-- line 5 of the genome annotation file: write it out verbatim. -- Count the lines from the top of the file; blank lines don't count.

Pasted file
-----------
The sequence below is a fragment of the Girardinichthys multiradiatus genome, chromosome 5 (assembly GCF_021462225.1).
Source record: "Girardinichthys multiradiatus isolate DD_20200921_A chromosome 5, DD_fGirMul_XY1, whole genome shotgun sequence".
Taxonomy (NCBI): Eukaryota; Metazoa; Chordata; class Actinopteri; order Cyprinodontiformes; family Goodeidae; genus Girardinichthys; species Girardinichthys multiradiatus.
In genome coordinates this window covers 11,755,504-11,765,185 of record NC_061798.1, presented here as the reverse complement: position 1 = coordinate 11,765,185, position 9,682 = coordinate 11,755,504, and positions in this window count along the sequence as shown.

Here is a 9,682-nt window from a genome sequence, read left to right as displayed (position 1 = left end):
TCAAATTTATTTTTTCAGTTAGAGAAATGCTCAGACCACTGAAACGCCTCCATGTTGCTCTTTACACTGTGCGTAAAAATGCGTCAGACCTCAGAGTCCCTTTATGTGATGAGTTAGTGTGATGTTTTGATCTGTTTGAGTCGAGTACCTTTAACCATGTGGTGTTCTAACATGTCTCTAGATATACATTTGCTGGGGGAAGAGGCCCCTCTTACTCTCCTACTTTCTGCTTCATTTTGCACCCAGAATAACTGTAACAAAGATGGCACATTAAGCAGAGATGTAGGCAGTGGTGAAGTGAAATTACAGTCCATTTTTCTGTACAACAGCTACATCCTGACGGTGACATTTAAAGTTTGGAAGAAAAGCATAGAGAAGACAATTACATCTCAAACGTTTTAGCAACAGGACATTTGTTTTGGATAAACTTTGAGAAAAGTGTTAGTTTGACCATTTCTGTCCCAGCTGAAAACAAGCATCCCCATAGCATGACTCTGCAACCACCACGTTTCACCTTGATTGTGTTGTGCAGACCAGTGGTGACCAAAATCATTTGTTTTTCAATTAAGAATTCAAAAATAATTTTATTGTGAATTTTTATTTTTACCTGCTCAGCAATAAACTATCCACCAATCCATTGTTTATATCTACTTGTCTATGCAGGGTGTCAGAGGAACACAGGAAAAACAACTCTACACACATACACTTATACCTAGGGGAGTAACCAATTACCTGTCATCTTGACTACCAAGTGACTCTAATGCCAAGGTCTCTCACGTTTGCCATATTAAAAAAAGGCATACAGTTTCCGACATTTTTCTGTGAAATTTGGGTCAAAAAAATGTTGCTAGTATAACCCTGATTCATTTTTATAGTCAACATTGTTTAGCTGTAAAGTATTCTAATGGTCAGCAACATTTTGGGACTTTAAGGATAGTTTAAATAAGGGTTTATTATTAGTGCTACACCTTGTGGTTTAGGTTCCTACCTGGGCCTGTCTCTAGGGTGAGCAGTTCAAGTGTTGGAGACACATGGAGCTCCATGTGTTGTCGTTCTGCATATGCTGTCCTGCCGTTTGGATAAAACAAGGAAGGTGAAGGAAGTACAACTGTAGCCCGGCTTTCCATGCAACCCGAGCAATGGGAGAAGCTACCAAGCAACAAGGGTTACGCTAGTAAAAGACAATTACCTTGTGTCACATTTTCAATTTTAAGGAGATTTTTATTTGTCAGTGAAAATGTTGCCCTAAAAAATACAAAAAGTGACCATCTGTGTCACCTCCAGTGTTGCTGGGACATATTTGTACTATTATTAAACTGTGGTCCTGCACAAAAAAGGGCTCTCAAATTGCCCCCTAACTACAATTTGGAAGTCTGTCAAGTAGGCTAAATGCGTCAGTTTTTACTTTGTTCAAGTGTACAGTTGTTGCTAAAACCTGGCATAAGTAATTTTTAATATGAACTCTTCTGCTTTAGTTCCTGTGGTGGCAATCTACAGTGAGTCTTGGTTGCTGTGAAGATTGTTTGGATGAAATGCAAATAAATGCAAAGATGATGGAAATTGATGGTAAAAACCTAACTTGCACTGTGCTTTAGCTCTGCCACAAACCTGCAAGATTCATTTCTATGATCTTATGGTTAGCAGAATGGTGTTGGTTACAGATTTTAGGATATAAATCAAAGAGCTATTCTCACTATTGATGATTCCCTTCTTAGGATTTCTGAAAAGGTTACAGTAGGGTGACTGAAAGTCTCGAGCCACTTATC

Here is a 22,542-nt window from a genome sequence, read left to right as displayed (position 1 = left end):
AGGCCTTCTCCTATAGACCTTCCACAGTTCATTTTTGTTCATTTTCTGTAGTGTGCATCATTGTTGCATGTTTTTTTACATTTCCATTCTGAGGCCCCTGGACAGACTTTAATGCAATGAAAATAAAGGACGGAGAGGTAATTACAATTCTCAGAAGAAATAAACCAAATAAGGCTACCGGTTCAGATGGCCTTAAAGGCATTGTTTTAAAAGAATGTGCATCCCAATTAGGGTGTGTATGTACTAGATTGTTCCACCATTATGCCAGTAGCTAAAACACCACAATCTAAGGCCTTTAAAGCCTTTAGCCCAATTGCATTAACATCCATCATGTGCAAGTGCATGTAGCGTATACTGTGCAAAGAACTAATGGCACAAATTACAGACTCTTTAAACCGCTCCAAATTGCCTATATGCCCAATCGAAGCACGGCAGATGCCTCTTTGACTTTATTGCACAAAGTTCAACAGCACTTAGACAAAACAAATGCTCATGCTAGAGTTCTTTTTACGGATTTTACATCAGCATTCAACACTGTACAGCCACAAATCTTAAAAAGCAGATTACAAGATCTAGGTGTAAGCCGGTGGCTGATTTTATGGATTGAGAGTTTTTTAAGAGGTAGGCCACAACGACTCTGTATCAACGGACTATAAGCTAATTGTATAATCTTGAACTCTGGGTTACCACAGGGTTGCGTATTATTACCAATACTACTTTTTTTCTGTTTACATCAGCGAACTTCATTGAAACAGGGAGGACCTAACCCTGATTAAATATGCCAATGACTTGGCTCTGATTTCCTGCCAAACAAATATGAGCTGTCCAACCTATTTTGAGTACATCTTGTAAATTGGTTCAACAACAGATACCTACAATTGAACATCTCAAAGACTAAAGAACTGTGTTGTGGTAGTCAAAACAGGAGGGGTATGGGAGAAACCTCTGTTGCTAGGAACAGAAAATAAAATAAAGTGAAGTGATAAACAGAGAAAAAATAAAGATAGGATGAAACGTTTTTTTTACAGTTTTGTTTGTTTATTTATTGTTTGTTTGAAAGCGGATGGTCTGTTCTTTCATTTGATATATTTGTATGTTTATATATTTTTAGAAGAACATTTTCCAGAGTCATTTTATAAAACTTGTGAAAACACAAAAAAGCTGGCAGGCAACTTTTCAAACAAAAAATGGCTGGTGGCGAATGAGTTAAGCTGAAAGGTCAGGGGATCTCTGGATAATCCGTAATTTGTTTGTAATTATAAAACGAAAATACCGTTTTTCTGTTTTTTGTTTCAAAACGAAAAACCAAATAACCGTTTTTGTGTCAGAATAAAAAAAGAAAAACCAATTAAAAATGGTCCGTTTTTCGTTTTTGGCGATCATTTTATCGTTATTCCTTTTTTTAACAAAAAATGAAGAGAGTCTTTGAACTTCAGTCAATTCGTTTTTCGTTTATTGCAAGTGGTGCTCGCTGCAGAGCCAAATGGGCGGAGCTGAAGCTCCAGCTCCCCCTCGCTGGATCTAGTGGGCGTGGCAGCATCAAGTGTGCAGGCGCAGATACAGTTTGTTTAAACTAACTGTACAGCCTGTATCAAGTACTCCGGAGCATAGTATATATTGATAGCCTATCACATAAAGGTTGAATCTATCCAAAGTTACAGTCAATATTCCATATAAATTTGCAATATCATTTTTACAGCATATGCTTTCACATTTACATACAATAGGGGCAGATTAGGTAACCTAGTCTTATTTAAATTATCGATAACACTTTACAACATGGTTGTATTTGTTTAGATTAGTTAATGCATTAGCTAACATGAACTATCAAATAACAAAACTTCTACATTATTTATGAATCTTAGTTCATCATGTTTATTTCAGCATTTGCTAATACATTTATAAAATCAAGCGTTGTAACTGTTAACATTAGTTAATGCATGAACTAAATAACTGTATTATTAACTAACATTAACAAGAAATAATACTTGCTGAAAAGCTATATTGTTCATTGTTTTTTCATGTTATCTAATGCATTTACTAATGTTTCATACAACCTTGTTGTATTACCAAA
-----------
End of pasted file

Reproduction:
Here is a 9,682-nt window from a genome sequence, read left to right as displayed (position 1 = left end):